Apparently, the party couldn't be bothered with finding actual Hispanic kids and hiring its own photographer. Asian, Hispanic ... what's the difference? The racial misfire stayed on the website for eight months, until the news media outed the error. But it probably didn't much damage the GOP's standing with Hispanics anyway, because the systemic damage has already been done.
Romney knows he has a problem; as he recently told an audience of donors, "We have to get Hispanic voters to vote for our party," because the prevailing anti-Republican sentiment in that community "spells doom for us." He's currently trailing President Obama among Hispanics by 35 to 40 percentage points, and, in a photo finish election, that kind of deficit could doom him in at least five swing states: Colorado, Florida, Nevada, North Carolina, and Virginia.
All five had long been reliable Republican states — until 2008, when Hispanic voters helped put Obama over the top. Those five states account for 20 percent of the nationwide Hispanic population growth during the last decade. A wide swath of Republicans, led by Karl Rove and Jeb Bush, have warned for years that the party needed to ditch its increasingly intolerant tone and reach out to these people of color, lest the GOP wind up in the predicament it finds itself in today.
Romney embodies that predicament. He's locked into the intolerance demanded by the conservative base, and, thanks to his fealty, he's ill-positioned to reach out.
In full pander mode during the primaries, he touted the idea of making life so miserable for undocumented immigrants that they would "self-deport." He even said that as president he would veto the long-obstructed DREAM Act, which would provide a path to citizenship for the young, law-abiding children of undocumented immigrants.
No wonder Romney is tanking among Hispanic voters. Even though the economy is the top issue for Hispanics — the 11 percent Hispanic jobless rate is nearly three points above the national average — the immigration issue is very personal in that community. Most Hispanic citizens have friends and family members who aspire to be citizens. When Republicans continue to speak the language of intolerance, Hispanic Americans feel unwanted.
Enter Obama, who has boxed in Romney so badly that Romney has yet to find a way out.
On June 15, Obama issued a directive that would make it far easier for the children of undocumented immigrants to get work authorization and stay in the United States. Under the new policy, they need not fear deportation if they arrived before the age of 16, if they're younger than 30, if they graduated from high school or served in the military, and if they have clean records. In one stroke, Obama stoked more Hispanic fervor for his candidacy — a new national poll shows that 49 percent of Hispanics are now more enthusiastic, while only 14 percent feel less enthusiastic — and put Romney on the defensive.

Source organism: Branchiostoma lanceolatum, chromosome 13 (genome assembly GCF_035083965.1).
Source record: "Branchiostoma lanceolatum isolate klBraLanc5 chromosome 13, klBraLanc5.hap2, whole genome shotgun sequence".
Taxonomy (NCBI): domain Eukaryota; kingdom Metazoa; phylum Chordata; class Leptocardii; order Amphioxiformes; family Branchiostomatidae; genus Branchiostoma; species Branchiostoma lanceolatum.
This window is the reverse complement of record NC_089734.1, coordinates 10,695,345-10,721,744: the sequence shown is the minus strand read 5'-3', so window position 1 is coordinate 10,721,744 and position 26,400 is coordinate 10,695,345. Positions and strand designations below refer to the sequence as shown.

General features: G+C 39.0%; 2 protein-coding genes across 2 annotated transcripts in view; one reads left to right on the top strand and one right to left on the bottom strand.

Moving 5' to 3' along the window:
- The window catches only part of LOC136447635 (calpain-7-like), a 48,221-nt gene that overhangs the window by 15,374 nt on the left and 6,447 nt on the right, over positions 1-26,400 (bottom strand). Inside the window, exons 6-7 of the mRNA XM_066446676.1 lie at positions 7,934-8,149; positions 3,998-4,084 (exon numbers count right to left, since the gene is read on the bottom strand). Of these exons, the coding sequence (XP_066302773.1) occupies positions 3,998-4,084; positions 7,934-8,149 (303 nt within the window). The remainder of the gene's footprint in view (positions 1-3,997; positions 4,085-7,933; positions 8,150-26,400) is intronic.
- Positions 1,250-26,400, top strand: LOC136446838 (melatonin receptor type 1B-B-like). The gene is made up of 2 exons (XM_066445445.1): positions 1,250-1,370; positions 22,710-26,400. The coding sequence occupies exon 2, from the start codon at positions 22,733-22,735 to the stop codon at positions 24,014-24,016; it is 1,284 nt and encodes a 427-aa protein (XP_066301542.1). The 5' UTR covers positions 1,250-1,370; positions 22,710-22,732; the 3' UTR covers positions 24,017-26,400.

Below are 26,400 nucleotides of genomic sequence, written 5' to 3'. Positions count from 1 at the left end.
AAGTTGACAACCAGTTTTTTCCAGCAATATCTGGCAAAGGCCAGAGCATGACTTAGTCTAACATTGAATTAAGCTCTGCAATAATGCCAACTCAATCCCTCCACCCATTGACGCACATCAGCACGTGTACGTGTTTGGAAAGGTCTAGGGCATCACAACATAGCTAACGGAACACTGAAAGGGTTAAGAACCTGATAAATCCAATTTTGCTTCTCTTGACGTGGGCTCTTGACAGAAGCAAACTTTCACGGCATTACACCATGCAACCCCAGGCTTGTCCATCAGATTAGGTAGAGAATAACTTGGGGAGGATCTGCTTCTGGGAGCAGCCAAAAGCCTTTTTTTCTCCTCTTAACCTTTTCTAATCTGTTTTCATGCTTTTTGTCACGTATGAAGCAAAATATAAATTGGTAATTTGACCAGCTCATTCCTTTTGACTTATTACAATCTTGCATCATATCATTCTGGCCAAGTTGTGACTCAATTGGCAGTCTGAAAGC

Moreover, polls showed landslide majority support, within the general electorate, for Obama's directive. So, the big question: Would Romney, as president, repeal this tolerant policy? If he said "yes," he'd please his conservative base, but tick off the swing voters. If he said "no," he'd tick off his base and please the swings. The upshot is, he won't answer the question. He bobbed and weaved four times on a Sunday news show, and he dodged it again Thursday while addressing a Hispanic convention in Florida.
He tried this sleight of hand: "The answer is that I will put in place my own long-term solution that will replace and supersede the president's temporary measure."
Here's a tip: When a Republican politician promises a "long-term solution" to illegal immigration, it's code for continuing to do nothing. Recent history tells the tale.
Back in 2001, the first DREAM Act was introduced in the Senate — by Republicans. But as the conservative base grew more intolerant during the decade, the Republicans dutifully bailed. The flip-flop climaxed in December 2010, when 55 senators voted yes for the DREAM Act — but it died anyway, thanks to the GOP's obstruction via filibuster.
So the GOP abandoned its own long-term solution. And this year, when Florida Sen. Marco Rubio offered to draft a softer DREAM Act, in the hope that his party brethren would sign on, they didn't. Romney merely said he would "study" Rubio's idea. The result? Obama trumped their passivity by actually doing something. Obama has often frustrated Hispanics by not doing enough, but, compared to Romney, Obama looks like a cross between Cesar Chavez and Simon Bolivar.
This is why Romney could be seriously imperiled in the aforementioned swing states, plus Iowa and New Mexico. He can't say he wasn't warned. During the long Republican debate season, Floridian Jeb Bush said: "Hispanic voters hear these debates ... and get turned off. From a practical point of view, it makes no sense to me that we are sending these signals."
But if Bush had said such things on a debate stage, he would've been booed. That says it all.
Dick Polman can be reached at firstname.lastname@example.org and followed on Twitter @dickpolman1.